Foster Marketing Faculty Spotlight – Christy Johnson

Get to know Foster marketing faculty, Christy Johnson, who teaches the professional continuing education course, Women’s Entrepreneurial Leadership, and the MBA elective course, Business Plan Practicum. In 2023, Christy won the University of Washington Seattle elective teacher of the year award.

Please tell us a bit about your background. 

I was born in a small rural town, north of Bellingham Washington and was fortunate to have a family that valued learning and education. I earned a BA in Economics at Western WA University. And because I loved to learn, I also earned four minors. I added a teacher certificate at the end of my BA.

My immediate family includes my husband, 14-year-old daughter, and twin 10-year-old sons. My hobbies include exploring the world with my kiddos, reading, traveling, cooking, and playing strategy games. We have a chocolate Lab named Maggie, who came to us during COVID. She just turned three, which I think is 21 in dog years, and she’s a ton of fun.

One role I’ve always wanted to have, is that of a mom, which explains why eight years ago, I added another ‘child’ to the mix, my company, and dedicated myself to building my organization. They say necessity is the mother of invention, which must be true, because I started my company when my twins arrived 7 weeks early, with some health issues. I love to work, and I like hard-core work, but I needed a role in that moment that had flexibility. I couldn’t find anything that fit my needs, so I created a company. My goal is to have a work environment that is supportive of families, especially those caring for aging family members or children.


What do you find meaningful about your time thus far at Foster? 

I have loved meeting and learning more about the incredible students, staff, and faculty at Foster. I learn so much from all of them.  And I was fortunate during my MBA to be challenged to “Change Lives, Change Organizations and Change the World.” Through my work at Foster, I hope to pass that message on to another generation, and our high-potential region in Seattle.  It benefits all of us if we have a strong community, if we serve others, and if we solve problems in a way that creates positive value. This can be summed up in Robert Greenleaf ’s words which one of my former professor’s shared:

“This is my thesis: caring for persons, the more able and the less able serving each other, is the rock upon which a good society is built. Whereas, until recently, caring was largely person to person, now most of it is mediated through institutions – often large, complex, powerful, impersonal; not always competent; sometimes corrupt. If a better society is to be built, one that is more just and more loving, one that provides greater creative opportunity for its people, then the most open course is to raise both the capacity to serve and the very performance as servants of existing major institutions by new regenerative forces operating within them.”


How does your work align with Foster’s purpose? Purpose statement: Together…We Foster Leaders; We Foster Insights; We Foster Progress…To Better Humanity

There are many ways:

  • We foster leaders. Many of the leaders I work with speak about the pace of change. Because of that employers want graduates who can continuously learn and grow. I aim to foster a culture of intellectual curiosity and a desire to seek different points of view, have people question your thinking, and stay open. Leaders also seek mentorship and guidance. There are many leaders who provide that to me. I am to offer mentorship, guidance, and support to students (and alums) them navigate their academic and professional paths.  My only ask is they pay it forward. The best leaders foster leadership in others.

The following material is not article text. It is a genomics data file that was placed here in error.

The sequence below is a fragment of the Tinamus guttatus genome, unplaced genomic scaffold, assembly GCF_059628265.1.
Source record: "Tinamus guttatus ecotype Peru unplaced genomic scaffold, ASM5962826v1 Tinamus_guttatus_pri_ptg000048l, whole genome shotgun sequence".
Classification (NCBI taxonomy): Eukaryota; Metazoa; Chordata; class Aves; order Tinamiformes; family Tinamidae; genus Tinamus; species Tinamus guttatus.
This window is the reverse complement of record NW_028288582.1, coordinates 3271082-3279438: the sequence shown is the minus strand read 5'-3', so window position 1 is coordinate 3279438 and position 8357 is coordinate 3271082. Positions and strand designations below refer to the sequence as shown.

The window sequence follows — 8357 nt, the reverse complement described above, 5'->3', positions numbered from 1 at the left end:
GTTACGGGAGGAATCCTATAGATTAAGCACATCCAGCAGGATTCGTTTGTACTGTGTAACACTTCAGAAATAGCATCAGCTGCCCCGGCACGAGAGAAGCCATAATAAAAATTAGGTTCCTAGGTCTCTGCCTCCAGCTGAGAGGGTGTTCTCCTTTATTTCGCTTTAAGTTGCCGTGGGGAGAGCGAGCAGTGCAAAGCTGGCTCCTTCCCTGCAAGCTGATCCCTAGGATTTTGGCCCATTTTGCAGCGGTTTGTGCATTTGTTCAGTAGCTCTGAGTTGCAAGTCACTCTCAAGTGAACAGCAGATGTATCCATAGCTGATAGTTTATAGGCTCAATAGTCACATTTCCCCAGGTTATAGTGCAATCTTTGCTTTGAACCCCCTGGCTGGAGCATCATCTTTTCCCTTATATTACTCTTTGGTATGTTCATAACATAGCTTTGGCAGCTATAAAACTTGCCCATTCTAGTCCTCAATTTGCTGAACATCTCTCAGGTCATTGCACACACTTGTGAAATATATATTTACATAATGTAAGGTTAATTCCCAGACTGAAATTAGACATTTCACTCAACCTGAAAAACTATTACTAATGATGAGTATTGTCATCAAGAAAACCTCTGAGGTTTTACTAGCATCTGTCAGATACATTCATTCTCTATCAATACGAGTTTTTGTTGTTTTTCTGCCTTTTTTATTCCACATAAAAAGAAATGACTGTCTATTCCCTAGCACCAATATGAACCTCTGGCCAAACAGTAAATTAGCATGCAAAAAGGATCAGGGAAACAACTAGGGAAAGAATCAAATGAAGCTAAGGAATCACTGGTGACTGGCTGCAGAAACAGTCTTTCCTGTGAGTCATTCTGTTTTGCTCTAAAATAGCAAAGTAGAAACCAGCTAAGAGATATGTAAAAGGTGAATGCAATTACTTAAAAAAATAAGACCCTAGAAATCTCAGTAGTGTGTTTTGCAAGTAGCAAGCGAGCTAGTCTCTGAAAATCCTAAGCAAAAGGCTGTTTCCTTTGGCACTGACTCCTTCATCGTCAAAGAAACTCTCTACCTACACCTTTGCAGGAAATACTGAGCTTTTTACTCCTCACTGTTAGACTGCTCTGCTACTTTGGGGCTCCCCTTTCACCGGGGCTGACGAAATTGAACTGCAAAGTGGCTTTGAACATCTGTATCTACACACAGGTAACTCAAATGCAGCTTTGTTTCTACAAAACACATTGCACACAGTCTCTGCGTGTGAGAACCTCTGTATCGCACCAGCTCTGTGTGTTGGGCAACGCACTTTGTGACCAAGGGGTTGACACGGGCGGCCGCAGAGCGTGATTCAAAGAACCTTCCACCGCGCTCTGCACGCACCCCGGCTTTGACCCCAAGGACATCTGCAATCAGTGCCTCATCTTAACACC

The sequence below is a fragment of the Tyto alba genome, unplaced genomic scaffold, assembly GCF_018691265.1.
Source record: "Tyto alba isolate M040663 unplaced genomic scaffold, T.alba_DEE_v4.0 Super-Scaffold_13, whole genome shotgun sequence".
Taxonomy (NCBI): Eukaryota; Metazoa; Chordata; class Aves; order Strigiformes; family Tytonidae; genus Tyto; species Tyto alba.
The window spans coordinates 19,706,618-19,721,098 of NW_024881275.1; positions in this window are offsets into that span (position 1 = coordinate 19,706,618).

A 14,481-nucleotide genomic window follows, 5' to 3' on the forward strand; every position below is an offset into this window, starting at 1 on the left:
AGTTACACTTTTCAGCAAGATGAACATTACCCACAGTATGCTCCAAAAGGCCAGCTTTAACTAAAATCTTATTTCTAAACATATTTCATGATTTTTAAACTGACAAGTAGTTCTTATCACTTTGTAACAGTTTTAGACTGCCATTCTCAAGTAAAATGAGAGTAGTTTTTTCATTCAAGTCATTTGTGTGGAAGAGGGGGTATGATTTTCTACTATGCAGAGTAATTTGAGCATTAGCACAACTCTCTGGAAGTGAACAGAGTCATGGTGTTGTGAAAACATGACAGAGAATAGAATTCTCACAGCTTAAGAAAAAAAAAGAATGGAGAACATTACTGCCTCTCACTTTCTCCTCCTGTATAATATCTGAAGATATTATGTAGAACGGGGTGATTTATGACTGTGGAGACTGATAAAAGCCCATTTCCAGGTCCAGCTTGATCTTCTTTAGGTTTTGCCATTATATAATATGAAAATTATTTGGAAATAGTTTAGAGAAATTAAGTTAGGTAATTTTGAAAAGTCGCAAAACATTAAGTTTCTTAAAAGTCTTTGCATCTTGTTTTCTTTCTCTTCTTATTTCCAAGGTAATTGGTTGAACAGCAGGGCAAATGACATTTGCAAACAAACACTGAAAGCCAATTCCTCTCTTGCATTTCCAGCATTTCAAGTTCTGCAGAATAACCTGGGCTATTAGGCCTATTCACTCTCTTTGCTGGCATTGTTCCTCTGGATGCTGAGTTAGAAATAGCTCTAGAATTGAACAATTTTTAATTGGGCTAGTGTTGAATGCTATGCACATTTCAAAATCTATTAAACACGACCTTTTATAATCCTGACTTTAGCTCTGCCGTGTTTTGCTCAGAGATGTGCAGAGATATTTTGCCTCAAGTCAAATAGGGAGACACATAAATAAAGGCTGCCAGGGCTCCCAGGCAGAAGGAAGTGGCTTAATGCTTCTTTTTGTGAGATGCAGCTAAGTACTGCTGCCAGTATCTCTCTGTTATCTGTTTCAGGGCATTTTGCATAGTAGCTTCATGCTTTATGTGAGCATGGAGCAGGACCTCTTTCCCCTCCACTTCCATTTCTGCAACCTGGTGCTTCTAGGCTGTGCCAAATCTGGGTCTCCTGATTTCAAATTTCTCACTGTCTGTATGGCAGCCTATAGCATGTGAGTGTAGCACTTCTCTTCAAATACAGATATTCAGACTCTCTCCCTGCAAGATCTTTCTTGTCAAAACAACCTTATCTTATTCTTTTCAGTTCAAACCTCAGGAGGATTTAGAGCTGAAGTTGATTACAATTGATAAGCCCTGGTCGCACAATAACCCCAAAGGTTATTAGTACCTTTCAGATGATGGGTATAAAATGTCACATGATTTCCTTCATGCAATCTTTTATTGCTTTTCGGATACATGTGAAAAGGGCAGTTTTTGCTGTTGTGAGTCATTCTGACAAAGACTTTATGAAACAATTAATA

• We foster insights. This happens through knowledge creation as well as innovative teaching that supports knowledge transfer. There are so many amazing insights created at the UW. I aim to attend info sessions; ask professors I respect about their research and stay int to what matters. I’ll collaborate with other faculty members, students, and external partners to foster insights through interdisciplinary research projects. I encourage students to conducting meaningful research that aligns with the purpose of bettering humanity. I incorporate real-world examples and case studies to fostering a broader understanding of how knowledge can contribute to bettering humanity.
  • We Foster Progress…To Better Humanity Being entrepreneurial is about doing this. I encourage students organize community-based projects that address local challenges, and contribute to the betterment of society. Bettering humanity requires collaborations and partnerships within the university and across the social sector, for profit sector and government. We need ethical principles and values in leadership and that requires my classroom to foster an inclusive environment that respects and celebrates diverse perspectives and creates belonging.


How have you worked to make your classroom/course curriculum inclusive? 

Inclusivity is very important to me, and I believe it is something we all must continue to focus on and learn about. My goal is to have guest speakers, coaches, and case studies that resonate with as many students as possible. I regularly reach out to other professors and universities to see what books, classes, and resources they recommend. UC Berkeley has a diverse case library. Stanford indexed its entrepreneurship cases for diversity. I’ll Zoom with professors at those universities to share what is and isn’t working.


Any favorite memories from your experience with Full-Time MBAs/Evening MBAs?